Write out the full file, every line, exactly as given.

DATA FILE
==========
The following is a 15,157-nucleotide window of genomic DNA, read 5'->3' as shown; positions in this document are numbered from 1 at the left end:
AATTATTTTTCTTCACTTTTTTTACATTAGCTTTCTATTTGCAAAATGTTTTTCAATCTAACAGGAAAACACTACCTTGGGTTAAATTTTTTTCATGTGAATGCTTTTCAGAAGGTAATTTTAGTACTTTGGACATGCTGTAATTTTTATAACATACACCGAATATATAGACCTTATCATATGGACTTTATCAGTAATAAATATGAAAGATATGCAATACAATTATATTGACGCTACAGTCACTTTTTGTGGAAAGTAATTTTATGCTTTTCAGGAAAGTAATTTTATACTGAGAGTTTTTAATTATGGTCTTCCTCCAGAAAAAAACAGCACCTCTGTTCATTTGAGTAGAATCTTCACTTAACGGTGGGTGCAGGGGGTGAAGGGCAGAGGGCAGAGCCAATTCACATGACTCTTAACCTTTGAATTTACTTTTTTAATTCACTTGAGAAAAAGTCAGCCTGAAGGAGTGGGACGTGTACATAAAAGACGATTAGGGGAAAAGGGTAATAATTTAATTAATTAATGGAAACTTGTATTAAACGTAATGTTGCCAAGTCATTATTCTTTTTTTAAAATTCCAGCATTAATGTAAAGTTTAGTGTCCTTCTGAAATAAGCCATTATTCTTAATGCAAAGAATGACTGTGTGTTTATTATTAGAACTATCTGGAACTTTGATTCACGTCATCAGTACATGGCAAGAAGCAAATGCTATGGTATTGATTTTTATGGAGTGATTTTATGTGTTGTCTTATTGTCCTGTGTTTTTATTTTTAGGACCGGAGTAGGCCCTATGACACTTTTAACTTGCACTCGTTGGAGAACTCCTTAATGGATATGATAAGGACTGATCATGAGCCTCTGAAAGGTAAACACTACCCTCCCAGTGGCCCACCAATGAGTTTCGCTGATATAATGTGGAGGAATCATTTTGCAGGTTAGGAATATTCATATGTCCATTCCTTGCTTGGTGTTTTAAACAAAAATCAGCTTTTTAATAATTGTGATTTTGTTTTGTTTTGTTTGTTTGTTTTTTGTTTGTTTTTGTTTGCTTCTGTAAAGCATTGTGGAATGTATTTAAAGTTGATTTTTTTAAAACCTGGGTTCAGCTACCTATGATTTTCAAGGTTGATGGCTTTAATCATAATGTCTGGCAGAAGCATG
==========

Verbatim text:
The following is a 15,157-nucleotide window of genomic DNA, read 5'->3' as shown; positions in this document are numbered from 1 at the left end:
AATTATTTTTCTTCACTTTTTTTACATTAGCTTTCTATTTGCAAAATGTTTTTCAATCTAACAGGAAAACACTACCTTGGGTTAAATTTTTTTCATGTGAATGCTTTTCAGAAGGTAATTTTAGTACTTTGGACATGCTGTAATTTTTATAACATACACCGAATATATAGACCTTATCATATGGACTTTATCAGTAATAAATATGAAAGATATGCAATACAATTATATTGACGCTACAGTCACTTTTTGTGGAAAGTAATTTTATGCTTTTCAGGAAAGTAATTTTATACTGAGAGTTTTTAATTATGGTCTTCCTCCAGAAAAAAACAGCACCTCTGTTCATTTGAGTAGAATCTTCACTTAACGGTGGGTGCAGGGGGTGAAGGGCAGAGGGCAGAGCCAATTCACATGACTCTTAACCTTTGAATTTACTTTTTTAATTCACTTGAGAAAAAGTCAGCCTGAAGGAGTGGGACGTGTACATAAAAGACGATTAGGGGAAAAGGGTAATAATTTAATTAATTAATGGAAACTTGTATTAAACGTAATGTTGCCAAGTCATTATTCTTTTTTTAAAATTCCAGCATTAATGTAAAGTTTAGTGTCCTTCTGAAATAAGCCATTATTCTTAATGCAAAGAATGACTGTGTGTTTATTATTAGAACTATCTGGAACTTTGATTCACGTCATCAGTACATGGCAAGAAGCAAATGCTATGGTATTGATTTTTATGGAGTGATTTTATGTGTTGTCTTATTGTCCTGTGTTTTTATTTTTAGGACCGGAGTAGGCCCTATGACACTTTTAACTTGCACTCGTTGGAGAACTCCTTAATGGATATGATAAGGACTGATCATGAGCCTCTGAAAGGTAAACACTACCCTCCCAGTGGCCCACCAATGAGTTTCGCTGATATAATGTGGAGGAATCATTTTGCAGGTTAGGAATATTCATATGTCCATTCCTTGCTTGGTGTTTTAAACAAAAATCAGCTTTTTAATAATTGTGATTTTGTTTTGTTTTGTTTGTTTGTTTTTTGTTTGTTTTTGTTTGCTTCTGTAAAGCATTGTGGAATGTATTTAAAGTTGATTTTTTTAAAACCTGGGTTCAGCTACCTATGATTTTCAAGGTTGATGGCTTTAATCATAATGTCTGGCAGAAGCATG